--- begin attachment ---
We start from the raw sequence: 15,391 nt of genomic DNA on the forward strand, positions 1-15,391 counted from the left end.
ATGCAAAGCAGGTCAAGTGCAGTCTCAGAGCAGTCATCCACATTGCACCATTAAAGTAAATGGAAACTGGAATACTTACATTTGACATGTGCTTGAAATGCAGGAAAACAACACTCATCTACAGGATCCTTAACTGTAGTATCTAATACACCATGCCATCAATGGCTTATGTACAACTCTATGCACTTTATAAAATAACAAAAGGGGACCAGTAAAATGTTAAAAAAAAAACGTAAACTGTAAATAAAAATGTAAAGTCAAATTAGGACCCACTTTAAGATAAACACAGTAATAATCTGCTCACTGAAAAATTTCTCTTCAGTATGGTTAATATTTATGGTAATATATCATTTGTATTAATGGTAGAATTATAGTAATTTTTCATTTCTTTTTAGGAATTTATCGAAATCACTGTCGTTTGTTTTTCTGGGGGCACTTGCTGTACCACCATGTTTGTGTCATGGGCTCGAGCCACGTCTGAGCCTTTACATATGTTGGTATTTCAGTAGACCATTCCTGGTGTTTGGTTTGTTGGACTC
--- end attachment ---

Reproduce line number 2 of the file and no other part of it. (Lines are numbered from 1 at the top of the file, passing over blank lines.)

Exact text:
ATGCAAAGCAGGTCAAGTGCAGTCTCAGAGCAGTCATCCACATTGCACCATTAAAGTAAATGGAAACTGGAATACTTACATTTGACATGTGCTTGAAATGCAGGAAAACAACACTCATCTACAGGATCCTTAACTGTAGTATCTAATACACCATGCCATCAATGGCTTATGTACAACTCTATGCACTTTATAAAATAACAAAAGGGGACCAGTAAAATGTTAAAAAAAAAACGTAAACTGTAAATAAAAATGTAAAGTCAAATTAGGACCCACTTTAAGATAAACACAGTAATAATCTGCTCACTGAAAAATTTCTCTTCAGTATGGTTAATATTTATGGTAATATATCATTTGTATTAATGGTAGAATTATAGTAATTTTTCATTTCTTTTTAGGAATTTATCGAAATCACTGTCGTTTGTTTTTCTGGGGGCACTTGCTGTACCACCATGTTTGTGTCATGGGCTCGAGCCACGTCTGAGCCTTTACATATGTTGGTATTTCAGTAGACCATTCCTGGTGTTTGGTTTGTTGGACTC